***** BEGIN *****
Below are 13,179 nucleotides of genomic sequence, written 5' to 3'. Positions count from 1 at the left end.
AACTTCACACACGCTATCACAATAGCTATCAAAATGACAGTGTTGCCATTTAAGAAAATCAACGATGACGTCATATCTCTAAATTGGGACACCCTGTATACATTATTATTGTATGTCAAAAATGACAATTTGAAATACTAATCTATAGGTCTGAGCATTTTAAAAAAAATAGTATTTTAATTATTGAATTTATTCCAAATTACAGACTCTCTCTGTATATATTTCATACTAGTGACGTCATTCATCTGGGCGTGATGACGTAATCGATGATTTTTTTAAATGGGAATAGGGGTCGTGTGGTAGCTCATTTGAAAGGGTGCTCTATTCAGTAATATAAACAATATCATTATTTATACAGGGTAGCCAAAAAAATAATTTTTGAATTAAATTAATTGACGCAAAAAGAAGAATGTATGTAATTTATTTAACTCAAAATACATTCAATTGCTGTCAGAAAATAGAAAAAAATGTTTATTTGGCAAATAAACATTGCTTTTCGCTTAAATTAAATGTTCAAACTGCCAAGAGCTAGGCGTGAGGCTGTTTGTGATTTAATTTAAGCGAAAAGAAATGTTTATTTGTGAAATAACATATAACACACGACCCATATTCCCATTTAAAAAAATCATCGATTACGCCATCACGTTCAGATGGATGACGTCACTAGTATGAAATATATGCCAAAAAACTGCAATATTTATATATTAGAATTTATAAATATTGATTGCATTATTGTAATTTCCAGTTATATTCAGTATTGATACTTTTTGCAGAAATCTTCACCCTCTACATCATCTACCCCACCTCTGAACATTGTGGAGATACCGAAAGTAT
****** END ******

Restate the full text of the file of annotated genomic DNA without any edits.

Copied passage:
Below are 13,179 nucleotides of genomic sequence, written 5' to 3'. Positions count from 1 at the left end.
AACTTCACACACGCTATCACAATAGCTATCAAAATGACAGTGTTGCCATTTAAGAAAATCAACGATGACGTCATATCTCTAAATTGGGACACCCTGTATACATTATTATTGTATGTCAAAAATGACAATTTGAAATACTAATCTATAGGTCTGAGCATTTTAAAAAAAATAGTATTTTAATTATTGAATTTATTCCAAATTACAGACTCTCTCTGTATATATTTCATACTAGTGACGTCATTCATCTGGGCGTGATGACGTAATCGATGATTTTTTTAAATGGGAATAGGGGTCGTGTGGTAGCTCATTTGAAAGGGTGCTCTATTCAGTAATATAAACAATATCATTATTTATACAGGGTAGCCAAAAAAATAATTTTTGAATTAAATTAATTGACGCAAAAAGAAGAATGTATGTAATTTATTTAACTCAAAATACATTCAATTGCTGTCAGAAAATAGAAAAAAATGTTTATTTGGCAAATAAACATTGCTTTTCGCTTAAATTAAATGTTCAAACTGCCAAGAGCTAGGCGTGAGGCTGTTTGTGATTTAATTTAAGCGAAAAGAAATGTTTATTTGTGAAATAACATATAACACACGACCCATATTCCCATTTAAAAAAATCATCGATTACGCCATCACGTTCAGATGGATGACGTCACTAGTATGAAATATATGCCAAAAAACTGCAATATTTATATATTAGAATTTATAAATATTGATTGCATTATTGTAATTTCCAGTTATATTCAGTATTGATACTTTTTGCAGAAATCTTCACCCTCTACATCATCTACCCCACCTCTGAACATTGTGGAGATACCGAAAGTAT